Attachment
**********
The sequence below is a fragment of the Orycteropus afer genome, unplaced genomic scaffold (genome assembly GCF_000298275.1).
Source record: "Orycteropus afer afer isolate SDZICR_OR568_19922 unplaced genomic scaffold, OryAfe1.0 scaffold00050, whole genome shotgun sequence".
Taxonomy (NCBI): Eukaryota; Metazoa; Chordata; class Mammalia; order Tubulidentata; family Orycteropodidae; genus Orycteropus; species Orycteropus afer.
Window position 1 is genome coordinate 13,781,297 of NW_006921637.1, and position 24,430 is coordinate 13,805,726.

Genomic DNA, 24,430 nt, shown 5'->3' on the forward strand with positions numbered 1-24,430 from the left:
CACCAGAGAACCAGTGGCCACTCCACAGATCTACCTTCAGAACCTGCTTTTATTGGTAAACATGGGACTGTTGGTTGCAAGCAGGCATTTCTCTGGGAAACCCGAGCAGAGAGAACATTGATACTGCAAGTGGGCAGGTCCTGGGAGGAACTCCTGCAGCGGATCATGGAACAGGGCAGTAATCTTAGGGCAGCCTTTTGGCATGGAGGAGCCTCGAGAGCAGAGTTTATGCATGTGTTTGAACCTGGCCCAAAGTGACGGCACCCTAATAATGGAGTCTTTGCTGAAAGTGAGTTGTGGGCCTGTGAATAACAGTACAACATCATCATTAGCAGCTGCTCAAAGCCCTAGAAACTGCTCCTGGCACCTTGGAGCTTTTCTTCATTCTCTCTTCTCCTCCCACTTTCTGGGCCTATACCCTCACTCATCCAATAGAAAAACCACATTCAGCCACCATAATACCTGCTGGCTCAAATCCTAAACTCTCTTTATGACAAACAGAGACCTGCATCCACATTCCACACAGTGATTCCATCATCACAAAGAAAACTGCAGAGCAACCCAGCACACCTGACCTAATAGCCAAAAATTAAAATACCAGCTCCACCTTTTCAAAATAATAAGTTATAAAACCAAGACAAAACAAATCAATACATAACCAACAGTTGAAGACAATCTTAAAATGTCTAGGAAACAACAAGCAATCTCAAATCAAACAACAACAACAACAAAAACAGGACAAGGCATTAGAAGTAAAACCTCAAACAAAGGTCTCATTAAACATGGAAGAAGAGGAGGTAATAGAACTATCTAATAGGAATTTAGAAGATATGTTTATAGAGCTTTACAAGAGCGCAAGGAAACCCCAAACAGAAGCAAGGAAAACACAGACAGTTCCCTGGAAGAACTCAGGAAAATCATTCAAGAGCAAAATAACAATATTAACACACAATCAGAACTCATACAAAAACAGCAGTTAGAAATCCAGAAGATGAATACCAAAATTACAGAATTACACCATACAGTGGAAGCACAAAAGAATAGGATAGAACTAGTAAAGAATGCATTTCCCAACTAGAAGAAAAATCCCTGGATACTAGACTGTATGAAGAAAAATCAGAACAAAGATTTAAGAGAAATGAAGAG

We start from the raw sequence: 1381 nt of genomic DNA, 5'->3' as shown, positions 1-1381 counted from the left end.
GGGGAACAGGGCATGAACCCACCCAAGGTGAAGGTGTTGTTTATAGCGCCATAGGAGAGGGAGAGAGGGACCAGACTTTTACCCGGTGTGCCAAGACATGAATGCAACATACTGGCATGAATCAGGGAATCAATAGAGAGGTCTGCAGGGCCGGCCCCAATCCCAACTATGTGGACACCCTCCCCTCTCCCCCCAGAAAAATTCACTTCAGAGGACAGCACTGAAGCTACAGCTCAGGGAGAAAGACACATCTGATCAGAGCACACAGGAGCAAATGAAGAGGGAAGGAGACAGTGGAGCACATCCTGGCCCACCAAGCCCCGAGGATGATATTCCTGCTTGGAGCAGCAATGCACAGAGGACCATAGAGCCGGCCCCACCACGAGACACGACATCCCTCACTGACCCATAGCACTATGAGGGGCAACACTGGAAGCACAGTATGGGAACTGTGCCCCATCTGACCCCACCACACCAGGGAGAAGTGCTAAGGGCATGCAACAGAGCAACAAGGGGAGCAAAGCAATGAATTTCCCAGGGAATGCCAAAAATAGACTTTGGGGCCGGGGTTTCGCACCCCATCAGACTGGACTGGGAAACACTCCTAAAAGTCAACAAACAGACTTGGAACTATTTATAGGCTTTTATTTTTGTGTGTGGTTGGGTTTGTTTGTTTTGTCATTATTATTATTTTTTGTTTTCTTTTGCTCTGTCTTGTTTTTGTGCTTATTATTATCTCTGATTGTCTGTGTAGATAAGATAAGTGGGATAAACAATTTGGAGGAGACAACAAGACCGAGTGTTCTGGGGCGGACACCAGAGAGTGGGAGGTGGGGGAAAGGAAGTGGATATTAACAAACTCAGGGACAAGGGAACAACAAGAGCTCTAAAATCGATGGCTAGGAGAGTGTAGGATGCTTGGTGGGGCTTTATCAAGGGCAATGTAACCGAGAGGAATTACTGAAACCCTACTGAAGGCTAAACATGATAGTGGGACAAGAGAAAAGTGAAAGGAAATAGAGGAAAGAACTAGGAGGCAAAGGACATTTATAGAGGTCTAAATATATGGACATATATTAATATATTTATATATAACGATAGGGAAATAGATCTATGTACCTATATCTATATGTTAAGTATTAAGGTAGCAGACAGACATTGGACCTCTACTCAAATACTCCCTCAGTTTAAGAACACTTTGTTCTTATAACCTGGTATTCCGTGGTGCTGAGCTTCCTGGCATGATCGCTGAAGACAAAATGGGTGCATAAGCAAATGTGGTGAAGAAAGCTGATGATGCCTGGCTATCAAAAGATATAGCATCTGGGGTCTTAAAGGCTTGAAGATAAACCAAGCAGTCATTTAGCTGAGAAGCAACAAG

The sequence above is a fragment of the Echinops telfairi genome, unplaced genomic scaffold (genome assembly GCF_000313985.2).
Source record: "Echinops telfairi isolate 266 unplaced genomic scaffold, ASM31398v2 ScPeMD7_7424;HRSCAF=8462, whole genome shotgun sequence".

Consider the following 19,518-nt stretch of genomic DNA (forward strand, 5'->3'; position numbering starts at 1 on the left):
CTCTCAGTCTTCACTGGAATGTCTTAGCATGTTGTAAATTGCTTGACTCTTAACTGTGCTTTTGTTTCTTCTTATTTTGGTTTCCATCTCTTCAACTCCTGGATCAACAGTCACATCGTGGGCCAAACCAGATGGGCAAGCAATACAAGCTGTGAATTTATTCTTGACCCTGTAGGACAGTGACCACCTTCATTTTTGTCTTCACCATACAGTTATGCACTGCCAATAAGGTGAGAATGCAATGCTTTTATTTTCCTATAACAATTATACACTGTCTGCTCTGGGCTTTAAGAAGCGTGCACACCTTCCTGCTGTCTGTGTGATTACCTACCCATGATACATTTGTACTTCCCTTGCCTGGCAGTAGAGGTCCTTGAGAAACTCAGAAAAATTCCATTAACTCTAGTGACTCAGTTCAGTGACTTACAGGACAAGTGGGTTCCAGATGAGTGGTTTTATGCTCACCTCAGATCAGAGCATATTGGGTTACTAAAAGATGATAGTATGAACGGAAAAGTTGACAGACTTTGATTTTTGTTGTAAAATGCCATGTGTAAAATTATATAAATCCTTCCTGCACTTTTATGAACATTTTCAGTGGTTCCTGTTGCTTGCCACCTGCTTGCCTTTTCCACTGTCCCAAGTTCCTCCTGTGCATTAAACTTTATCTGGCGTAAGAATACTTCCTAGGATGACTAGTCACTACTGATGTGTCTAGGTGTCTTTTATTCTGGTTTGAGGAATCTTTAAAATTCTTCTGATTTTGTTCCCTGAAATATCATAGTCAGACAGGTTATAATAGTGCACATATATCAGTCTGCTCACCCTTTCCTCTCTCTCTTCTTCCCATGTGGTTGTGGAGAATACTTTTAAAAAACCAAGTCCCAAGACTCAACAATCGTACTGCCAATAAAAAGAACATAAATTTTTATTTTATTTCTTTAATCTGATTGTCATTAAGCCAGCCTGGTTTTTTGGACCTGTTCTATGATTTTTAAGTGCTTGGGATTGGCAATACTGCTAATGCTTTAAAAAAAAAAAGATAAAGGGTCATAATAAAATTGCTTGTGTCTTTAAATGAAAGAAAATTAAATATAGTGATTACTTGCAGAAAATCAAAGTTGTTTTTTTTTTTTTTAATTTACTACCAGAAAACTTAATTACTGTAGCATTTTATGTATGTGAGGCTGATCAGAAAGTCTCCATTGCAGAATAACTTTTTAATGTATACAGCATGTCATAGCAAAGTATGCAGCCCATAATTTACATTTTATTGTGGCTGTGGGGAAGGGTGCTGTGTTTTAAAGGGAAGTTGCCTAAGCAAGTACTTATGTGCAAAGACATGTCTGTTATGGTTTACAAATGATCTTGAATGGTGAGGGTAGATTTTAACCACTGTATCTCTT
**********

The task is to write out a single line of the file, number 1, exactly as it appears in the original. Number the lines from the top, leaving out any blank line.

The sequence below is a fragment of the Orycteropus afer genome, unplaced genomic scaffold (genome assembly GCF_000298275.1).